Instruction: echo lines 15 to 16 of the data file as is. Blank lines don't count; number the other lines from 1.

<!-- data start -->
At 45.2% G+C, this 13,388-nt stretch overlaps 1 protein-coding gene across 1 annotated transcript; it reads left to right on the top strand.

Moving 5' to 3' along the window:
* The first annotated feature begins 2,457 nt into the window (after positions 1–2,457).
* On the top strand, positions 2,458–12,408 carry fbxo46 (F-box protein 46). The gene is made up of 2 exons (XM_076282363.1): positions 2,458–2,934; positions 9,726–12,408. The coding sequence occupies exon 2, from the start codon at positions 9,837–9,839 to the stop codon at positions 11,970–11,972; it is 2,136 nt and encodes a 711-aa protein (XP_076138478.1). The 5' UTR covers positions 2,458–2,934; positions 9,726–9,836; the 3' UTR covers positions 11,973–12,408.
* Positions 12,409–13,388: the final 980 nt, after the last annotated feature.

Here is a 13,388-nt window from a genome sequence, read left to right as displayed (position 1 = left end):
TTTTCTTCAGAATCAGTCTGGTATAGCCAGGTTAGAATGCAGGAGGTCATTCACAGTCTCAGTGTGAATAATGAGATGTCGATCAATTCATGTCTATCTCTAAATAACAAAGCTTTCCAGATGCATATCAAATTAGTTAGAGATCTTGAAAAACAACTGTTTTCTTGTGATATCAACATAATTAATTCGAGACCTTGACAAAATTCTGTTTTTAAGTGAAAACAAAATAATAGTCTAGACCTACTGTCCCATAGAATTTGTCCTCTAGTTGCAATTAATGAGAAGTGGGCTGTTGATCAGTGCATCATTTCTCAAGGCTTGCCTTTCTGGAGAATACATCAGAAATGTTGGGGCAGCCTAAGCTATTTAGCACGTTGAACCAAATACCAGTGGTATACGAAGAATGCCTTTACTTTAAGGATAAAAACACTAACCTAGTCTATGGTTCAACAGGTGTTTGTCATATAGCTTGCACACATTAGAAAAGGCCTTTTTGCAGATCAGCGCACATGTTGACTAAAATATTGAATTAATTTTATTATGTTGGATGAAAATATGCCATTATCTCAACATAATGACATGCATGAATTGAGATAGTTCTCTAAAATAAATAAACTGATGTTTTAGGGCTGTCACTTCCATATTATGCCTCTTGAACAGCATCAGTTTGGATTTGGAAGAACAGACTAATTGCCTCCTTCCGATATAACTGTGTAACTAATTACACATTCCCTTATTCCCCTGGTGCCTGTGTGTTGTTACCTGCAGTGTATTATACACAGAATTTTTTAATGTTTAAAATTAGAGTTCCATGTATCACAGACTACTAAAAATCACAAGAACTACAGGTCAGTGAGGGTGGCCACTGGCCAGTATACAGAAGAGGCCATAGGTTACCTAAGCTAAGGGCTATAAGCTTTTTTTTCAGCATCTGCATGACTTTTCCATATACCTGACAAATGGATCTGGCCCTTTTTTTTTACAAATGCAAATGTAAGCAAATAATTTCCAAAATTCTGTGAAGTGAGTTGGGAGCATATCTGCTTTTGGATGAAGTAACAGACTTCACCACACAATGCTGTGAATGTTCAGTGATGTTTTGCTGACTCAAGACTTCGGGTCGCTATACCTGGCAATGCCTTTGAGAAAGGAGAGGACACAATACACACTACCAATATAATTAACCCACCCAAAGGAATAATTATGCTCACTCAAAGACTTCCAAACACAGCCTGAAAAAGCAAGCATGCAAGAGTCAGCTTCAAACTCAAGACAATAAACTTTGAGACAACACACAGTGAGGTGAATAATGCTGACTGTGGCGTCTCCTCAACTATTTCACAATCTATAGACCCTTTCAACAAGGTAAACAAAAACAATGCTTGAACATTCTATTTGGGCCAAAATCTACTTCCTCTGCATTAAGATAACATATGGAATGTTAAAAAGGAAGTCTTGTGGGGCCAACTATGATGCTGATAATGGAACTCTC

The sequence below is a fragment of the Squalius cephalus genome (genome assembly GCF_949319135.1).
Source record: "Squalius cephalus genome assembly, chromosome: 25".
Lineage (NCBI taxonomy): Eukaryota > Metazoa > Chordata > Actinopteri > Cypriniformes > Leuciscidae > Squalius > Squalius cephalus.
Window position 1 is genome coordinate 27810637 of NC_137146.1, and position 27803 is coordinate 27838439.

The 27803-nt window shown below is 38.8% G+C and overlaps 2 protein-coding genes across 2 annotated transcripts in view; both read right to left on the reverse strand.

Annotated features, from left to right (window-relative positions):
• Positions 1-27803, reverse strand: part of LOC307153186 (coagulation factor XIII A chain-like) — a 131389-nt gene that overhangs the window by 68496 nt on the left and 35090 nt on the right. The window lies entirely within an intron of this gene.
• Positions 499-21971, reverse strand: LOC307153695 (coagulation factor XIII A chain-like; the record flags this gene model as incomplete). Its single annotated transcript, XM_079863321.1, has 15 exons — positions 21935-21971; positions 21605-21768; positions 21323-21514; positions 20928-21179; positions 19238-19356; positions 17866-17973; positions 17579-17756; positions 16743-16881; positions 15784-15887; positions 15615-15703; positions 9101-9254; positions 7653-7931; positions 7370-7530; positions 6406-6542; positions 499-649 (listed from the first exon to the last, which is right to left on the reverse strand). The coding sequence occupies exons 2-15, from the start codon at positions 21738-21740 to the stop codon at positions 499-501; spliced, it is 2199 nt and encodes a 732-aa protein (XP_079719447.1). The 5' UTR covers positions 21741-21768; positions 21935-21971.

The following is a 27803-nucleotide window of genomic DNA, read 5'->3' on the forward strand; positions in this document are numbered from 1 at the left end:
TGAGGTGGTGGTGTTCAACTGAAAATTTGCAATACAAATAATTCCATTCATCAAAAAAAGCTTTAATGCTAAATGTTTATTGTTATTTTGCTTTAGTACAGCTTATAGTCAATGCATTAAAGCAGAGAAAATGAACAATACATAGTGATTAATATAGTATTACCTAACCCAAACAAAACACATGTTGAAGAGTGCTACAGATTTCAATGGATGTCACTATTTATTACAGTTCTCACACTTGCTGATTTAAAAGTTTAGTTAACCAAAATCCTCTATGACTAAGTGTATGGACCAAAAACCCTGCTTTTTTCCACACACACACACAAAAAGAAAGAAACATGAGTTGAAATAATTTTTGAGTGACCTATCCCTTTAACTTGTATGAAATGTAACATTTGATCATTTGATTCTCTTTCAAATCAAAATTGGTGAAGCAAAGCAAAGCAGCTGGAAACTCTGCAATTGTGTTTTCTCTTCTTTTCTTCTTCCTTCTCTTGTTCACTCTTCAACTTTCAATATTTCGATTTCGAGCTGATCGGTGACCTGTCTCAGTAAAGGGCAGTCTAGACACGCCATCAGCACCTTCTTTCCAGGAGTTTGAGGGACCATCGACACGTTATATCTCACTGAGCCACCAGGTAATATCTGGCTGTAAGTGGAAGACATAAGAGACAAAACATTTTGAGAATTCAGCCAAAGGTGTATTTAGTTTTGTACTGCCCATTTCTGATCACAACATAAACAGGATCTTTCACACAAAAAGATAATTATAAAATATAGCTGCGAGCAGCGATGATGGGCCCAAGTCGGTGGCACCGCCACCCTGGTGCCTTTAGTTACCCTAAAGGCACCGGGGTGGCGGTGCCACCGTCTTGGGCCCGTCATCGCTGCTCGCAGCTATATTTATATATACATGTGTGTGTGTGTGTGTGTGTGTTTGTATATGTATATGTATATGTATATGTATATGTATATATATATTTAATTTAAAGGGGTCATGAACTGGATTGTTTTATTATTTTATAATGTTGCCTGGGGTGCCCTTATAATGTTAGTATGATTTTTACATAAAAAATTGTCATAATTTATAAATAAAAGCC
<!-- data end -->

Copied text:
• Positions 499-21971, reverse strand: LOC307153695 (coagulation factor XIII A chain-like; the record flags this gene model as incomplete). Its single annotated transcript, XM_079863321.1, has 15 exons — positions 21935-21971; positions 21605-21768; positions 21323-21514; positions 20928-21179; positions 19238-19356; positions 17866-17973; positions 17579-17756; positions 16743-16881; positions 15784-15887; positions 15615-15703; positions 9101-9254; positions 7653-7931; positions 7370-7530; positions 6406-6542; positions 499-649 (listed from the first exon to the last, which is right to left on the reverse strand). The coding sequence occupies exons 2-15, from the start codon at positions 21738-21740 to the stop codon at positions 499-501; spliced, it is 2199 nt and encodes a 732-aa protein (XP_079719447.1). The 5' UTR covers positions 21741-21768; positions 21935-21971.

The following is a 27803-nucleotide window of genomic DNA, read 5'->3' on the forward strand; positions in this document are numbered from 1 at the left end: